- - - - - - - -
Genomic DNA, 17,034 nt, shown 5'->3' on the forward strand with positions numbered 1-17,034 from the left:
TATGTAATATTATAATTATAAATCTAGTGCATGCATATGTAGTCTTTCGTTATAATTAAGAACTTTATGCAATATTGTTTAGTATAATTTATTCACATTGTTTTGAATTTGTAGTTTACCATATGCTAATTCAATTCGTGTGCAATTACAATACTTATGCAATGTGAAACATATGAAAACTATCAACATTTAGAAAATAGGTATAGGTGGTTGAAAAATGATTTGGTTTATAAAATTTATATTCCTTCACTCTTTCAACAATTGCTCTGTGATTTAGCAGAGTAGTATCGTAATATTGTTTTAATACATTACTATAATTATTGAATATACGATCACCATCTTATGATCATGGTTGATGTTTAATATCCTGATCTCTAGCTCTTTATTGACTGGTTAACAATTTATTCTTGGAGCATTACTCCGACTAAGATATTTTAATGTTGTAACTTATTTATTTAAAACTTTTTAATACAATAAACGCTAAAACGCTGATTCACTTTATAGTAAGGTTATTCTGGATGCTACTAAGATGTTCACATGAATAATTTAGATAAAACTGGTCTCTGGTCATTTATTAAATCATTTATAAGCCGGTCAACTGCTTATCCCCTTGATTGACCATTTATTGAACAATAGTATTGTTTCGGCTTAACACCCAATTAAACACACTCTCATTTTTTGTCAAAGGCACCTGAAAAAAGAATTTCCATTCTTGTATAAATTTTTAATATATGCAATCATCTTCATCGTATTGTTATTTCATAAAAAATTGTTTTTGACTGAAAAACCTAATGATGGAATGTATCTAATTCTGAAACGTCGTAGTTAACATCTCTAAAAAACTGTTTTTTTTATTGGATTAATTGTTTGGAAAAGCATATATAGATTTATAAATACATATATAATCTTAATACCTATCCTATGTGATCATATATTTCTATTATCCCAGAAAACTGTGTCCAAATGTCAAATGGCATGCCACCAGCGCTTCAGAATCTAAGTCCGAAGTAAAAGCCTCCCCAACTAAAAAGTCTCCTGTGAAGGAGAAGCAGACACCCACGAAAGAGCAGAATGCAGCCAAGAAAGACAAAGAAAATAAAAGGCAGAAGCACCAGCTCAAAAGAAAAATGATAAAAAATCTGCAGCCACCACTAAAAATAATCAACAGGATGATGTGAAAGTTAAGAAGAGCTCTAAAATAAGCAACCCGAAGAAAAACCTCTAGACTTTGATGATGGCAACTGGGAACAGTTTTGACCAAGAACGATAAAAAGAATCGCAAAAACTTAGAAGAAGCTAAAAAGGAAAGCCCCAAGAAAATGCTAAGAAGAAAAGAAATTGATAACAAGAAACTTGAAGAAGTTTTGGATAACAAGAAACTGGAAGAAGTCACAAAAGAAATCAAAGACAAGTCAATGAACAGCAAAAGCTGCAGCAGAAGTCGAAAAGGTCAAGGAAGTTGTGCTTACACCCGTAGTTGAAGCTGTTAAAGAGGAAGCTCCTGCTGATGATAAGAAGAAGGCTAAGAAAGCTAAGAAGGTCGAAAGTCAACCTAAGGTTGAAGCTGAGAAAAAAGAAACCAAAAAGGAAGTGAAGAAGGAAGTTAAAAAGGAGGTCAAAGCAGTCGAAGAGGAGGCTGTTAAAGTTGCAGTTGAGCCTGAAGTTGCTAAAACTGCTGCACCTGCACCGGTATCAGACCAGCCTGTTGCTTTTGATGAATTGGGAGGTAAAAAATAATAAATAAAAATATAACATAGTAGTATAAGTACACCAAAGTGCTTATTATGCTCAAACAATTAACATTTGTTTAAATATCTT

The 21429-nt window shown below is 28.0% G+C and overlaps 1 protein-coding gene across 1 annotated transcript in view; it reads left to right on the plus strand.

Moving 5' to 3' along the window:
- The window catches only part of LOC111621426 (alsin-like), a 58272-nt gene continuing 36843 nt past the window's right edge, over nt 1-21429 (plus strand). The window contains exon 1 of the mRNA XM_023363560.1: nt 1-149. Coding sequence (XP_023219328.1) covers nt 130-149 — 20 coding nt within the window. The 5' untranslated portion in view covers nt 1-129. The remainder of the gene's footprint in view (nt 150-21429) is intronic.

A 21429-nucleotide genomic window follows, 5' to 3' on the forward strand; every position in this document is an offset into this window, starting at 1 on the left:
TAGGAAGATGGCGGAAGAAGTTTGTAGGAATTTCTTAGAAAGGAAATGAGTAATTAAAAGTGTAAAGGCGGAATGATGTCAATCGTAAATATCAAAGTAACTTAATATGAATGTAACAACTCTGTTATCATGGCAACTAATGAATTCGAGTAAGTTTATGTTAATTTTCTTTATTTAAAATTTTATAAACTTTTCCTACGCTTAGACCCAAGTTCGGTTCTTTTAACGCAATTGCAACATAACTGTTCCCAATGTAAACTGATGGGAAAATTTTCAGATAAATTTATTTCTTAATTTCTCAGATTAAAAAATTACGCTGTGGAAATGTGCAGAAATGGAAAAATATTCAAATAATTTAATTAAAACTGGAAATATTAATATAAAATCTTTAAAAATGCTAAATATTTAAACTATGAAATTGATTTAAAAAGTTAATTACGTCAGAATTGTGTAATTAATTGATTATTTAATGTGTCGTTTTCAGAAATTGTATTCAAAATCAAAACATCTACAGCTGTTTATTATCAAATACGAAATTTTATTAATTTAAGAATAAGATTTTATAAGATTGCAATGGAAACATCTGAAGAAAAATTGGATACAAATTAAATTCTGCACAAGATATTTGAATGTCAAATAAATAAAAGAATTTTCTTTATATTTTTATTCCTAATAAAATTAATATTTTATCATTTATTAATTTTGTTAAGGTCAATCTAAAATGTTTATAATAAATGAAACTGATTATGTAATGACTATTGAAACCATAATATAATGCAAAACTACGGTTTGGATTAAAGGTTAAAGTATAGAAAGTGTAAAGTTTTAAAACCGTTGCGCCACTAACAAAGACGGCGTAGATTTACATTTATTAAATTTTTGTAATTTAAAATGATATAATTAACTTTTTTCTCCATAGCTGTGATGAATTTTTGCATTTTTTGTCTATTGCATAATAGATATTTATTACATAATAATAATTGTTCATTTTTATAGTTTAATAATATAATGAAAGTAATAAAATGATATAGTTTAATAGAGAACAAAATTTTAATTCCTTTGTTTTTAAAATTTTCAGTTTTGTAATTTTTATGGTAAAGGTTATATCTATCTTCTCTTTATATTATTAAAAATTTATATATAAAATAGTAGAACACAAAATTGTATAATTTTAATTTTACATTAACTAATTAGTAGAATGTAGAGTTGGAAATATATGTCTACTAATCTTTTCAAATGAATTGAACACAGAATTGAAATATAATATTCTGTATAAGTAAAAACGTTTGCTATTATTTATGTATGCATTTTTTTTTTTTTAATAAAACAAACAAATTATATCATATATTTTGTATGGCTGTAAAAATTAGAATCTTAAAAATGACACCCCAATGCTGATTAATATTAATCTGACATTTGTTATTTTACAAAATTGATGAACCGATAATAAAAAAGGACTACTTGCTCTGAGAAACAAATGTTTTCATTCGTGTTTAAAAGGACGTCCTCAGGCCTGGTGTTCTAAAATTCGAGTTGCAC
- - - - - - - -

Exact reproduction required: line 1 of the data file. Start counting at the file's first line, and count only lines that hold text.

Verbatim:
Genomic DNA, 17,034 nt, shown 5'->3' on the forward strand with positions numbered 1-17,034 from the left: